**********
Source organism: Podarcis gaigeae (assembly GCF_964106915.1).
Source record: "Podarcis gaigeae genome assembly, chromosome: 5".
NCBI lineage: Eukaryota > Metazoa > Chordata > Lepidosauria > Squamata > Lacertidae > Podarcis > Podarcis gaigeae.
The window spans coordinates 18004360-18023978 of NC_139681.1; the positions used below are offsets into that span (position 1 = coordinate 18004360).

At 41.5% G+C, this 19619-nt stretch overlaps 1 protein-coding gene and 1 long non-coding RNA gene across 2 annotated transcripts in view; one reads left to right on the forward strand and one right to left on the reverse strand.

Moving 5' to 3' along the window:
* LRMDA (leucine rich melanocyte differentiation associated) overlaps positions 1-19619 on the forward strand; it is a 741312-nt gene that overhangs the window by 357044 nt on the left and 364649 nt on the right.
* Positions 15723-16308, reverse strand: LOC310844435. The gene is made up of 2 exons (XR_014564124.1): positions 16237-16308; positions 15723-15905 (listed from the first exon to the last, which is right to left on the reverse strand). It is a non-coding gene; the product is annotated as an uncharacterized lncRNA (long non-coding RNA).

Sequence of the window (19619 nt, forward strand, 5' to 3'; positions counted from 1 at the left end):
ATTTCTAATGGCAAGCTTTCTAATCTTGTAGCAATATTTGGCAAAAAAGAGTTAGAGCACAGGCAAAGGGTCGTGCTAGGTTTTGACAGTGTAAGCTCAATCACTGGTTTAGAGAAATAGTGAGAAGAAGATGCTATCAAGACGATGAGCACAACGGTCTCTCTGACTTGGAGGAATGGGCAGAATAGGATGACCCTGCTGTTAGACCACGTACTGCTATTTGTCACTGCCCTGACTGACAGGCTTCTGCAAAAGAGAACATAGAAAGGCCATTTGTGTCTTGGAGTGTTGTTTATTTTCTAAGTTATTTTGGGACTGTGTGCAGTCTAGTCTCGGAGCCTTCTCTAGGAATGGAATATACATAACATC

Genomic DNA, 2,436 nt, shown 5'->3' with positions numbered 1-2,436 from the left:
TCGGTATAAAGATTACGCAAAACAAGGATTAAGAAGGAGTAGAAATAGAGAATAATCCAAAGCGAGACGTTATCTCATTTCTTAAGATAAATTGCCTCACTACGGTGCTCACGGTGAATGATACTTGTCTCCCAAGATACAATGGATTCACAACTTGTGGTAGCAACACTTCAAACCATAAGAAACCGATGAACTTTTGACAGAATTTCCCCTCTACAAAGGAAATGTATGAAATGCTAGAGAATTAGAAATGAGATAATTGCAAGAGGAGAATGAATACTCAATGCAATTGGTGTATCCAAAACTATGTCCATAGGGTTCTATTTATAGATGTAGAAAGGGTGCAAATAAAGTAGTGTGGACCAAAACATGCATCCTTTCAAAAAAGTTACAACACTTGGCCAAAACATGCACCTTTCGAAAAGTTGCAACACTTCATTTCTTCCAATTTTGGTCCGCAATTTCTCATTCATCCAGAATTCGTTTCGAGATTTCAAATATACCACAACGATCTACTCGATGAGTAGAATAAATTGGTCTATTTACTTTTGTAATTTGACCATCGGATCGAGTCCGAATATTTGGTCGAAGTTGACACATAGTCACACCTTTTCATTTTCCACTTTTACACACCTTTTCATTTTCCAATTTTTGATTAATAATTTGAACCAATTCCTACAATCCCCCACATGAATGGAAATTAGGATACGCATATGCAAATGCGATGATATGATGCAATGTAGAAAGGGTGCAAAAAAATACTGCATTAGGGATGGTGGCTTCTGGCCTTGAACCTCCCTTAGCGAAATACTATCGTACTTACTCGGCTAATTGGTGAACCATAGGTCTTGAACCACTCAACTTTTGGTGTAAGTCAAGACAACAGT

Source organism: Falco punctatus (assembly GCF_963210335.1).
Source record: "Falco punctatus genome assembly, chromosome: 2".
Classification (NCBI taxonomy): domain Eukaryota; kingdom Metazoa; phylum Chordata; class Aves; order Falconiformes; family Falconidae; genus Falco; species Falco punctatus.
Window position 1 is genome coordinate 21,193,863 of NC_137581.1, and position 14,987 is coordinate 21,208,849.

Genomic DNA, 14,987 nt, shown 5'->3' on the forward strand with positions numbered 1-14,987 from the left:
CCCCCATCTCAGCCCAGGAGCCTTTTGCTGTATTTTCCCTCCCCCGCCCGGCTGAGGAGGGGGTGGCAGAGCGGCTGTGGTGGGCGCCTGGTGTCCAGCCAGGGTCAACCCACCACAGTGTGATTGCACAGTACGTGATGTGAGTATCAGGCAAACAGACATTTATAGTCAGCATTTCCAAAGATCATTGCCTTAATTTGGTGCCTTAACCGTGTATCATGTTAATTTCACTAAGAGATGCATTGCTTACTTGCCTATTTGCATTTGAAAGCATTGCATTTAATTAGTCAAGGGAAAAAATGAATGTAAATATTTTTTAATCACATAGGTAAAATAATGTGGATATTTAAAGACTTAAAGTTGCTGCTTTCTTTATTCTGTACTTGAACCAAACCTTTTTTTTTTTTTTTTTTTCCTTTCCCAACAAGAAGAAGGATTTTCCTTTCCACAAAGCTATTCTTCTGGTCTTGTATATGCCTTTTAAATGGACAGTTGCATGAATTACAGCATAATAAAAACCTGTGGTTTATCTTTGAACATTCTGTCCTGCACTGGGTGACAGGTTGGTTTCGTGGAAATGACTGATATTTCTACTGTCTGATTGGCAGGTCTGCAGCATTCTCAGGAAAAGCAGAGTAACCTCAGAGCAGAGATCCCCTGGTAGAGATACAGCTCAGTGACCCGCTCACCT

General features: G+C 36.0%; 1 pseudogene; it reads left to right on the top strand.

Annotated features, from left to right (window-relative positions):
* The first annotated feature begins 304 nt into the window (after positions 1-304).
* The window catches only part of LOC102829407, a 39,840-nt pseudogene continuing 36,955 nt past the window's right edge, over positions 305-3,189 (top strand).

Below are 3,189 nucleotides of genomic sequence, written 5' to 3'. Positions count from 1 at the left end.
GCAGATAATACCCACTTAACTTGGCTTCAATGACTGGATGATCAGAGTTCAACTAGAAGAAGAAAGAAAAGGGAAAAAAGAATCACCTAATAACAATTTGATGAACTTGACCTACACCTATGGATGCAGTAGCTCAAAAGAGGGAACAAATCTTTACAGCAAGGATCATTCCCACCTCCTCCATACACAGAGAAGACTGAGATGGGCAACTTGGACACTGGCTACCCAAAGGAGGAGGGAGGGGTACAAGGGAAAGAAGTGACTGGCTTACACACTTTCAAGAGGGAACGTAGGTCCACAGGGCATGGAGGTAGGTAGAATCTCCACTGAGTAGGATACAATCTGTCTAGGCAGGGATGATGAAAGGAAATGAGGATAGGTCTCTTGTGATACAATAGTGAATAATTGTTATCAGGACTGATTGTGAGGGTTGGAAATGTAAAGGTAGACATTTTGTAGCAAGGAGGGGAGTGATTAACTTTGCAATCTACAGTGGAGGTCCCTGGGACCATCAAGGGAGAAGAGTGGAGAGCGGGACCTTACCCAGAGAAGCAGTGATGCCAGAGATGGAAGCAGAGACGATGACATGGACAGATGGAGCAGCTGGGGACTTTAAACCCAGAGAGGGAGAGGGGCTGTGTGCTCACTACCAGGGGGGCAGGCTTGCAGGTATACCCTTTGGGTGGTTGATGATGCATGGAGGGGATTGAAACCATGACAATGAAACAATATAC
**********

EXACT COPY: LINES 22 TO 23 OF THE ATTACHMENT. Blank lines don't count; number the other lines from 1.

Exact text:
* The window catches only part of LOC102829407, a 39,840-nt pseudogene continuing 36,955 nt past the window's right edge, over positions 305-3,189 (top strand).

Below are 3,189 nucleotides of genomic sequence, written 5' to 3'. Positions count from 1 at the left end.